With the rate of Southeast Asia’s urbanisation projected to increase from 48% in 2015 to 65% in 2050, there is mounting pressure on governments to find solutions to challenges and improve their efficiency in the distribution of public services.
Driven by the desire to improve sustainability with minimal resources, the adoption of smart infrastructure can significantly improve a city’s business climate, environmental awareness and standard of living. According to the Economist Intelligence Unit, across Asian cities the demand for smart city initiatives is high (up to 82% or respondents in a recent survey).
Loosely defined, a smart city is one that looks to exploit technologies such as cloud computing, big data and the Internet of Things by enabling efficiencies in existing infrastructure. There are at least three aspects to being a smart city: first, the city needs to be a smart ‘user’ of digital technology to improve municipal and public services, such as public transport and health care. Second, the city should be an enabler of innovation by businesses and citizens by providing detailed connectivity, open data and platforms for experimentation. Third, the city should be a source of ideas and solutions that has relevance not just for itself but for others across the world, to solve the common urban problems shared by many.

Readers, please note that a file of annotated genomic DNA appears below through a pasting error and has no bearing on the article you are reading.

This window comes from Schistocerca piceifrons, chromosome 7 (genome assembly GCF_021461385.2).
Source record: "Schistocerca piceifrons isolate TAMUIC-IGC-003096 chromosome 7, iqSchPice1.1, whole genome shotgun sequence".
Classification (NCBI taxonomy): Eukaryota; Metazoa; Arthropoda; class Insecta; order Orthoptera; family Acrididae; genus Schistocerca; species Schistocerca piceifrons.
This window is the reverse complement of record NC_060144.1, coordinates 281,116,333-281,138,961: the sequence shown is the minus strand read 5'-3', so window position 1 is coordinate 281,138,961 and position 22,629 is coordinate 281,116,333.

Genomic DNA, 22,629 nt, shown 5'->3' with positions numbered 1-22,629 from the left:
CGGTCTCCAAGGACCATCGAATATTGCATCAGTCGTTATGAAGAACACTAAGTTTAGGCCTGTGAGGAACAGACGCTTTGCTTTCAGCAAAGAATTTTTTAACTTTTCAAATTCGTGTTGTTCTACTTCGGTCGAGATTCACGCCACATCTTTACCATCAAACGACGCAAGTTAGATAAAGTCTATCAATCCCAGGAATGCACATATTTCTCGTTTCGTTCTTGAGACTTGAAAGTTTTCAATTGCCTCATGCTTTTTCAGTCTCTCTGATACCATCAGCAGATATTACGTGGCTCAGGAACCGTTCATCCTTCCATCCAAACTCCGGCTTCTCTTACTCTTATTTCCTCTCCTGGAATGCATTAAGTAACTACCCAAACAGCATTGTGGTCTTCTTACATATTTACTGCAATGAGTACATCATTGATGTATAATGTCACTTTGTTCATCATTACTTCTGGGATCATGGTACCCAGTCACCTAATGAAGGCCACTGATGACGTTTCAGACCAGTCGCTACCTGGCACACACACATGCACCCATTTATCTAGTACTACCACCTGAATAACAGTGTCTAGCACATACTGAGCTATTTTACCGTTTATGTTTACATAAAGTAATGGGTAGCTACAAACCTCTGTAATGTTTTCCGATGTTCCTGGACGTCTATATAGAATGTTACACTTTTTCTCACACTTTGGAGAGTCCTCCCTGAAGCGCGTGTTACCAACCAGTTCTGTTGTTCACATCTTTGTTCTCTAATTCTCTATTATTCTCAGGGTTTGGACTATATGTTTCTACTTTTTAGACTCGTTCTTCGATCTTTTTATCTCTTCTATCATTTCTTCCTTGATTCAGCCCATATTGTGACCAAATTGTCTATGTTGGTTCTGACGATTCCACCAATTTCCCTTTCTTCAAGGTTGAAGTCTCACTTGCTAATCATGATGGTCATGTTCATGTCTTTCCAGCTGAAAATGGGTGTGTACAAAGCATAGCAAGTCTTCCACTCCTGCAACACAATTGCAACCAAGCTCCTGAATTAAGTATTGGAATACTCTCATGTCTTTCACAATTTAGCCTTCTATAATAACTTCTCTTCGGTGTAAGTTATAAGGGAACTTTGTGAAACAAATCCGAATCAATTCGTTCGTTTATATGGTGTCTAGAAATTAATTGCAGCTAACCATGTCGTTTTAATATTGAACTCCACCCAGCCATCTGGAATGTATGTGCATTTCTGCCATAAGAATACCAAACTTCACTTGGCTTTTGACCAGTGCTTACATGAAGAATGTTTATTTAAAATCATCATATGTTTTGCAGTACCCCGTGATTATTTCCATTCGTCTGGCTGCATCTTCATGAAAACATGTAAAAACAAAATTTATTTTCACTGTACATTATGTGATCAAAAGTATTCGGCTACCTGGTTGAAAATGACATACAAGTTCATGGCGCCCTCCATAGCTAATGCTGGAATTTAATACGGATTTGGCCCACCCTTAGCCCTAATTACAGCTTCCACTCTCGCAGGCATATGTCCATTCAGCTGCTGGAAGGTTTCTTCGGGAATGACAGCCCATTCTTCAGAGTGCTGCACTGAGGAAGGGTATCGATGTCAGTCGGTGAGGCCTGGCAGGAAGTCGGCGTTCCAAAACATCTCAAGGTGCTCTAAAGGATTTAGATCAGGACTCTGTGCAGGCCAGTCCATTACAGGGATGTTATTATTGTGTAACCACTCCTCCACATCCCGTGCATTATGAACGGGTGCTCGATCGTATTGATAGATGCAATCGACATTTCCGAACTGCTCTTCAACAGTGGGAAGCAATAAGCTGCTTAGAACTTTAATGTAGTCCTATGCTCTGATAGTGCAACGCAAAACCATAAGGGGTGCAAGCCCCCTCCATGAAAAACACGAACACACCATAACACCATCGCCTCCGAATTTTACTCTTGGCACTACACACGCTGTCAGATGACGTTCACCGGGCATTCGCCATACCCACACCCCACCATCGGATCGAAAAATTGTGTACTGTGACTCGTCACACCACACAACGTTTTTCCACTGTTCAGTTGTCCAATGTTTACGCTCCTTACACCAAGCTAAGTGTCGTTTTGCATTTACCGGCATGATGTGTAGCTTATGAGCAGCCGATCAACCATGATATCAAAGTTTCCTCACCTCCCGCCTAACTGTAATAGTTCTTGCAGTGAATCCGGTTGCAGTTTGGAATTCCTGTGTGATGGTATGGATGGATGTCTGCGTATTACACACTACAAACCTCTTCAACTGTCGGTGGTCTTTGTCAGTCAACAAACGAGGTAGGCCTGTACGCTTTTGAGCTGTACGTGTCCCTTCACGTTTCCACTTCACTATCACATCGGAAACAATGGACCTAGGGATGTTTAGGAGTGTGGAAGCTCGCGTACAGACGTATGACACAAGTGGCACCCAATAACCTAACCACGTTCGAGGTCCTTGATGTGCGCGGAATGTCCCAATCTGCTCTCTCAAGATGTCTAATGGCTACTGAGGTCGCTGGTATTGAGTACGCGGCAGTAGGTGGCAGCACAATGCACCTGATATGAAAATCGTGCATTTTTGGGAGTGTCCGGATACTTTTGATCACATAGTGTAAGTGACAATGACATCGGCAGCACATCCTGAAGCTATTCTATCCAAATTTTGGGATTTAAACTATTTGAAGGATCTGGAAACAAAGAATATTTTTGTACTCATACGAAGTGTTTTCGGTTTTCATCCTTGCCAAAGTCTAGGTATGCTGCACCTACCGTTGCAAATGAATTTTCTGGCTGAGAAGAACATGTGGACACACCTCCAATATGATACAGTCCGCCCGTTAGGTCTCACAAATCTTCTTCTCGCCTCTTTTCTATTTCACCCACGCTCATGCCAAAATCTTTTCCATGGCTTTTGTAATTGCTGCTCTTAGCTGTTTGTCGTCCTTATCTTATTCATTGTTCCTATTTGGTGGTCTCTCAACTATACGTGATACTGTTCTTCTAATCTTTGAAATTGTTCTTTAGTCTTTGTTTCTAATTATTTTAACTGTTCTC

As people become more educated and IT literate, the fear of competition and being left behind also increases. Within the next twenty years, up to 40% of the jobs in Singapore are at risk of being taken over by computers.
The creation of smart cities can be highly beneficial. First, the building of smart infrastructure such as electricity grids and solar panels can greatly reduce costs and usage of non-renewable resources. Smart cities help boost a city’s livability, as features such as the environment, transport, governance and education are enhanced by smart technology.
According to the Economist Intelligence Unit, the fundamental building blocks of any smart city are effective energy management systems, intelligent water treatment, availability of broadband, smart waste management, law enforcement, smart transportation systems, e-health and e-education, and accessible government data.
One of the key aspects of a smart city is high quality education. Another is connectivity and the presence of high-speed broadband. But, in order for it is be used by all urban dwellers, it needs to be affordable. In Asia, only Singapore and Kuala Lumpur have available and pervasive broadband, which is set at less than 5% of the average monthly income.